Familiar women inhabit a timeless 'Brownstone'

Special to The Times

They still call them "women's pictures" -- movies in which spirited female characters get into trouble on the bumpy road to bliss. This weekend, Laguna Playhouse opened a triple chick flick on stage: Catherine Butterfield's "Brownstone," a dramedy that follows three restless women who inhabit the same Manhattan address during different decades. Think "The Philadelphia Story" and "Stage Door" with a dash of Altman's "Three Women" and the midcareer works of Demi Moore.

The first story begins on the eve of World War II. Heiress Davia (Deborah Puette) bristles at her tycoon father's controlling ways, so marrying Daddy's pick -- self-deprecating journalist Stephen (Brian Rohan) -- galls her to no end. Even if she is madly in love with him.

Fast forward to 1978, as Maureen and Deena (Kim Shively and Dorothea Harahan) arrive in search of stage fame. Not quite born in a trunk, they're nevertheless sleeping in their coats and suitcases, since Davia's elegant brownstone has devolved into a drafty dump. As pert Texas princess Deena has the movers haul in a chintz sofa and rattan laundry hamper, we know she's going to have trouble adjusting to Big Apple asphalt.

Finally, we meet Jessica and Jason (Laurie Naughton and Gino Anthony Pesi), a yuppie power couple in 2000 whose idea of foreplay is taking business calls at parties to impress guests. When Jessica gets pregnant, the two find their negotiating skills aren't so bulletproof when turned on each other.

The playhouse commissioned this diverting world premiere after Butterfield's "The Sleeper" proved a hit with Laguna audiences. The playwright has an engaging, easy tone, and she's refreshingly frank about the ways women let their desire tie them into knots. If the stories' turns aren't always surprising, we nonetheless take an interest in these occupants, curious to know whether they'll live happily, or regretfully, ever after.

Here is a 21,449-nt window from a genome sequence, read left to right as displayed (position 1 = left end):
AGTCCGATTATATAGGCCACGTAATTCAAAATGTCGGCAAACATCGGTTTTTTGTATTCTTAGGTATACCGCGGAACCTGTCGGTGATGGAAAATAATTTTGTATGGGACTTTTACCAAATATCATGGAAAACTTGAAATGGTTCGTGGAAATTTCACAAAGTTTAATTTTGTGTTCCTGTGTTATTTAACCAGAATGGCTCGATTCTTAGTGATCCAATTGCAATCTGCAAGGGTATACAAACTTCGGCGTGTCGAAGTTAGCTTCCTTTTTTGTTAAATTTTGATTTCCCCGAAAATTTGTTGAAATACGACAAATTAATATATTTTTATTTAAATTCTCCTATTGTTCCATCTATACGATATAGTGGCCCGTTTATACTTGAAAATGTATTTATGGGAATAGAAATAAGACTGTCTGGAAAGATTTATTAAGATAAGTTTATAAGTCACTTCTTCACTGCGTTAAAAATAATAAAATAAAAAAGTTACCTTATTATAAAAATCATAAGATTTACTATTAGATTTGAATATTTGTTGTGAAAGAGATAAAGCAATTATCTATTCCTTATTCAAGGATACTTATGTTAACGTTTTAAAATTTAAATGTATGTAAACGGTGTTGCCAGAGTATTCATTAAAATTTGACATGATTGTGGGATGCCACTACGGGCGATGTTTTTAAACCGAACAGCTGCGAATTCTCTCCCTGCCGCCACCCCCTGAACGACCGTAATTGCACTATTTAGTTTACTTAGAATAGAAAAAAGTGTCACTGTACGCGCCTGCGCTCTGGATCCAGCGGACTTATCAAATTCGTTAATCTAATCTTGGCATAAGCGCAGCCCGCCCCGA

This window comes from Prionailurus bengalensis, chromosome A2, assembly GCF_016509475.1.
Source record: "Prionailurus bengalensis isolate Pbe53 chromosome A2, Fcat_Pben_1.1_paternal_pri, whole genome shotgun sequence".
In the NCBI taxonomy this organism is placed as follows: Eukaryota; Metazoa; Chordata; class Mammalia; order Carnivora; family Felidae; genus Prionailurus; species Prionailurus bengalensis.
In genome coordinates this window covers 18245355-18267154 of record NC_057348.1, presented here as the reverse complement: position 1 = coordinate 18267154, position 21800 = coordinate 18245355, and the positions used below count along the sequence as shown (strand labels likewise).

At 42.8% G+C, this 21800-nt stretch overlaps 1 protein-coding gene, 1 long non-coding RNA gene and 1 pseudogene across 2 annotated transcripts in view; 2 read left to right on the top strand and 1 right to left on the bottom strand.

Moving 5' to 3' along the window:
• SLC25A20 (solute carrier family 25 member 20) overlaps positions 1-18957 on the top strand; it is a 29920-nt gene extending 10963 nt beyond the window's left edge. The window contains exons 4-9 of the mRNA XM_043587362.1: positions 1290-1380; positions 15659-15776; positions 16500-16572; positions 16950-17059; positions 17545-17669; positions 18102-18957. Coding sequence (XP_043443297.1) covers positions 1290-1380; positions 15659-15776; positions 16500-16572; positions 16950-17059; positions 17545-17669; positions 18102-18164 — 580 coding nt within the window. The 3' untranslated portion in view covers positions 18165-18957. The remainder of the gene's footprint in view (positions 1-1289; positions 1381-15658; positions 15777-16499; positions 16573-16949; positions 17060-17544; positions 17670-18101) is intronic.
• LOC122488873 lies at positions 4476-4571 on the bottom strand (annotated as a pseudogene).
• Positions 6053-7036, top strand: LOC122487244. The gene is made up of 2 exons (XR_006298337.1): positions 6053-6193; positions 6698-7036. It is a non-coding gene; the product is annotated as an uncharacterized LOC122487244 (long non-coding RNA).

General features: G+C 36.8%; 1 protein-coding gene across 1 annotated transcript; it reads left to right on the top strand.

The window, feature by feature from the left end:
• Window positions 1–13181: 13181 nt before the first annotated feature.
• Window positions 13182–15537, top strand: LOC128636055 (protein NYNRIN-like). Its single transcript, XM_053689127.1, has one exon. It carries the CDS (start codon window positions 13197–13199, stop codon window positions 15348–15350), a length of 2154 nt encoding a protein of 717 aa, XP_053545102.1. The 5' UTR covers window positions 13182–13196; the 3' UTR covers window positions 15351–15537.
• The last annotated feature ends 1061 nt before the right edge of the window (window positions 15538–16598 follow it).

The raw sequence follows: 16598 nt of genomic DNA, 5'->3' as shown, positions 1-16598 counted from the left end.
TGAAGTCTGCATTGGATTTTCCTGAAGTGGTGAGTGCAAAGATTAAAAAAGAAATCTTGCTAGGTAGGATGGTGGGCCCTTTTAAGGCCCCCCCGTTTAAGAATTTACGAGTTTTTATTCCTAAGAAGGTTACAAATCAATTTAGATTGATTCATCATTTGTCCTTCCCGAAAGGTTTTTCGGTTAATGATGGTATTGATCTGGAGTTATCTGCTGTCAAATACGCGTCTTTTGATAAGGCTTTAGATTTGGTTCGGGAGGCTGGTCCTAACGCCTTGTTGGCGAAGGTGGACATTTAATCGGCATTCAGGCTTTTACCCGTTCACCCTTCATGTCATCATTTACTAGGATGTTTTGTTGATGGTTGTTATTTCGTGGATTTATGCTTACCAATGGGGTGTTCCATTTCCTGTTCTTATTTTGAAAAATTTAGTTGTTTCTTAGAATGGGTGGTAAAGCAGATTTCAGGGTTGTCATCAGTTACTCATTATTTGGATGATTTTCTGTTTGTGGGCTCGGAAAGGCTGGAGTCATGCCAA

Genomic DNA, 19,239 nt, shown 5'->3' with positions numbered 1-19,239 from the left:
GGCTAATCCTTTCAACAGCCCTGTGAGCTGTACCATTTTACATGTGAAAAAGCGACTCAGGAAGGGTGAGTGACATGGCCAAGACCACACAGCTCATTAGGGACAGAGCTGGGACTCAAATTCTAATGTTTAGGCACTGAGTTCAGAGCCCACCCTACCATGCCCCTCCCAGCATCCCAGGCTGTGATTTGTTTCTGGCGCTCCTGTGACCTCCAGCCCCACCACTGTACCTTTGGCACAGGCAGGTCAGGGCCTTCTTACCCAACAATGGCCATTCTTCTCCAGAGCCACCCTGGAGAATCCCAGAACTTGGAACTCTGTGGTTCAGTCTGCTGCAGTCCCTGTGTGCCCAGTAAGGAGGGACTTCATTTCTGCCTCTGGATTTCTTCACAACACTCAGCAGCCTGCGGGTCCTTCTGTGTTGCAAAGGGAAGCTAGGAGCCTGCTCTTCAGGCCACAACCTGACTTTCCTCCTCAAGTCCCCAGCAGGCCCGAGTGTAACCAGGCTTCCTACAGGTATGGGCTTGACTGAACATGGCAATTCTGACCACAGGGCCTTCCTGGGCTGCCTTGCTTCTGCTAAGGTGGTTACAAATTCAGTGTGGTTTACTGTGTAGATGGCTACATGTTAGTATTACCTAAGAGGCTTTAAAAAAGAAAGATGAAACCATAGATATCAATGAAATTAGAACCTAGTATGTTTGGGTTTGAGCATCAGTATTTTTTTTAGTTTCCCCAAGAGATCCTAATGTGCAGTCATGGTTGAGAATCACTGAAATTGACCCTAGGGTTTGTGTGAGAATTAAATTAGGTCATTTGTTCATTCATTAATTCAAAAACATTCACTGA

Sometimes Butterfield's clever device gets in her way. Many of the scenes are short, emphasizing narrative more than character, and after a while you wish the period furniture would stop sliding in and out for each scene change. Still, "Brownstone" is a cozy enough place for the evening.

Also directing, Butterfield knows the theatrical pleasure of her piece: watching three narratives unfold simultaneously, each tale playing off the others. The play's highlights are when all the characters share the stage, their lives and vulnerabilities side by side.

Though Lauren Helpern's uncluttered drawing-room set doesn't solve the problem of the wide stage, Julie Keen's costumes keep the eye satisfied. As the patrician Davia, Puette wears one period ensemble after another and sports a droll black hat that would have made Ninotchka envious.

The cast navigates gracefully through the narratives, although it's Puette who steals the show. She enters every scene with an invisible leopard on a leash, a Hepburn-esque heroine who knows what's good for her but can't bear to admit it. Naughton also turns in nice work as a driven career woman derailed by biology, finding layers of pain under a soapy plot involving Sept. 11.

Given that only about 10% of the entertainment industry's working directors are female, it's good to see a woman at the helm, even if the places she's taking us are often familiar.



Where: Laguna Playhouse, 606 Laguna Canyon Road, Laguna Beach

When: 8 p.m. Tuesdays through Saturdays, 2 p.m. Saturdays and Sundays. 2 p.m. April 10, 7 p.m. April 20

Ends: April 27

Price: $25 to $65

Contact: (949) 497-2787

Running time: 2 hours

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